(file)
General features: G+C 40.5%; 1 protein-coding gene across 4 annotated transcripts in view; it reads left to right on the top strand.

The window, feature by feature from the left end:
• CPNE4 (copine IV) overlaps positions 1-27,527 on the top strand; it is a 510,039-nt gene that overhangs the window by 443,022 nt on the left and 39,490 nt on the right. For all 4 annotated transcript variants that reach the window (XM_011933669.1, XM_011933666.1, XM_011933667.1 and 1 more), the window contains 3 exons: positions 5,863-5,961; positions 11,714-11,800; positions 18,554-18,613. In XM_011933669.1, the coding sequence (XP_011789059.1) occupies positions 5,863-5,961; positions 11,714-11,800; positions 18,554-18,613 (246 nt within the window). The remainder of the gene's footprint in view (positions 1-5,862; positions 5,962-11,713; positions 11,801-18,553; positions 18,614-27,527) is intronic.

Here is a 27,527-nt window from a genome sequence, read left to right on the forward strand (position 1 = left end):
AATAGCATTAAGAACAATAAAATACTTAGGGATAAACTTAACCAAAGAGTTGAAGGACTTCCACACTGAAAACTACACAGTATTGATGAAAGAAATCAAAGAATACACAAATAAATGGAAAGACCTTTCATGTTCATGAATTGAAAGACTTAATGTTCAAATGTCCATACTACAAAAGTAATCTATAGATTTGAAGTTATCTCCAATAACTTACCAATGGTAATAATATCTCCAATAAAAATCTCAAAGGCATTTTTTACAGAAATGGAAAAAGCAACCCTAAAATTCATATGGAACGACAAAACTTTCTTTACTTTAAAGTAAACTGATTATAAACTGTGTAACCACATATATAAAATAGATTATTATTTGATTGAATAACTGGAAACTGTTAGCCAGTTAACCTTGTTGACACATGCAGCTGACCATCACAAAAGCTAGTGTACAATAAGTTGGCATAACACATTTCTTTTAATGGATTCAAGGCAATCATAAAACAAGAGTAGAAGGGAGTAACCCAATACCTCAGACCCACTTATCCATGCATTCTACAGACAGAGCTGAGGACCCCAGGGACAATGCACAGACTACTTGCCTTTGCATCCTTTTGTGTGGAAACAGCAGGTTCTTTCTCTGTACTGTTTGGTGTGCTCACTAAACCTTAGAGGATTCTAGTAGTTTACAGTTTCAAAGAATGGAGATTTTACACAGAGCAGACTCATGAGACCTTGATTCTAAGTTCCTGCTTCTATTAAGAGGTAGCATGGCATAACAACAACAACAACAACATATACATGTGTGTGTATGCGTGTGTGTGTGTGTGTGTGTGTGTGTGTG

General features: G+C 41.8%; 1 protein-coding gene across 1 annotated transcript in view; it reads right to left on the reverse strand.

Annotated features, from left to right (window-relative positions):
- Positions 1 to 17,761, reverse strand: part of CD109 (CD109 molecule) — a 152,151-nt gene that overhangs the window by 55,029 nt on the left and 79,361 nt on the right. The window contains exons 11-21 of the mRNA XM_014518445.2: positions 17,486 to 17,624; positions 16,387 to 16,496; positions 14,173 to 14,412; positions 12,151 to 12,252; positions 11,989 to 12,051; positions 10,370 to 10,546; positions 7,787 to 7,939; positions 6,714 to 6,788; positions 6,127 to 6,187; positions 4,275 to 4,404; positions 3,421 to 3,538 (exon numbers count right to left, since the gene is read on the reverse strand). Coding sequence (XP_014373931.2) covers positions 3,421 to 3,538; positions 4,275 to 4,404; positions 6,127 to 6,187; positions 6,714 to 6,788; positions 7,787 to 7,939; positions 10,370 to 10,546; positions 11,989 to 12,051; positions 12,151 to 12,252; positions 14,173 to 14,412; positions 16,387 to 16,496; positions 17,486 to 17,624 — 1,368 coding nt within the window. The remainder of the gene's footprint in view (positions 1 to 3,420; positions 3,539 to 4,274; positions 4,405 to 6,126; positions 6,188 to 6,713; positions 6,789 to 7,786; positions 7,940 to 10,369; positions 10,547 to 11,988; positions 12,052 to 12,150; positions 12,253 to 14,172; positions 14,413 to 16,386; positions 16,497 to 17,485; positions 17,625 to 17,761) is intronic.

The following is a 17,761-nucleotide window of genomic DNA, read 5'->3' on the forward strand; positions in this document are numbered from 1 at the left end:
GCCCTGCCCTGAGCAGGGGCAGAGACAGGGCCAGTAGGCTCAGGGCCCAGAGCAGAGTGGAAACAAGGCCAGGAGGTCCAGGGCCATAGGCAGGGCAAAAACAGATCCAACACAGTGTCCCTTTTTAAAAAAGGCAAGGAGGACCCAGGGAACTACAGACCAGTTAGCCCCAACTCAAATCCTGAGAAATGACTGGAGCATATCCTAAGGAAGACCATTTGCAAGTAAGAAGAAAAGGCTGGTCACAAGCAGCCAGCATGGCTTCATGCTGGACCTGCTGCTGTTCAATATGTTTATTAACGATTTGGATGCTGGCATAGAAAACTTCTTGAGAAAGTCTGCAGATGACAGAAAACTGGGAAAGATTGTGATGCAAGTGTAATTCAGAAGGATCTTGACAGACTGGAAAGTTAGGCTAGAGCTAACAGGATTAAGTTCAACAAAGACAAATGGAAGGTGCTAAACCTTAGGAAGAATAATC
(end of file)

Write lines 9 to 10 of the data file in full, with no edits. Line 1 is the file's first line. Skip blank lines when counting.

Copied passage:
The following is a 17,761-nucleotide window of genomic DNA, read 5'->3' on the forward strand; positions in this document are numbered from 1 at the left end:
GCCCTGCCCTGAGCAGGGGCAGAGACAGGGCCAGTAGGCTCAGGGCCCAGAGCAGAGTGGAAACAAGGCCAGGAGGTCCAGGGCCATAGGCAGGGCAAAAACAGATCCAACACAGTGTCCCTTTTTAAAAAAGGCAAGGAGGACCCAGGGAACTACAGACCAGTTAGCCCCAACTCAAATCCTGAGAAATGACTGGAGCATATCCTAAGGAAGACCATTTGCAAGTAAGAAGAAAAGGCTGGTCACAAGCAGCCAGCATGGCTTCATGCTGGACCTGCTGCTGTTCAATATGTTTATTAACGATTTGGATGCTGGCATAGAAAACTTCTTGAGAAAGTCTGCAGATGACAGAAAACTGGGAAAGATTGTGATGCAAGTGTAATTCAGAAGGATCTTGACAGACTGGAAAGTTAGGCTAGAGCTAACAGGATTAAGTTCAACAAAGACAAATGGAAGGTGCTAAACCTTAGGAAGAATAATC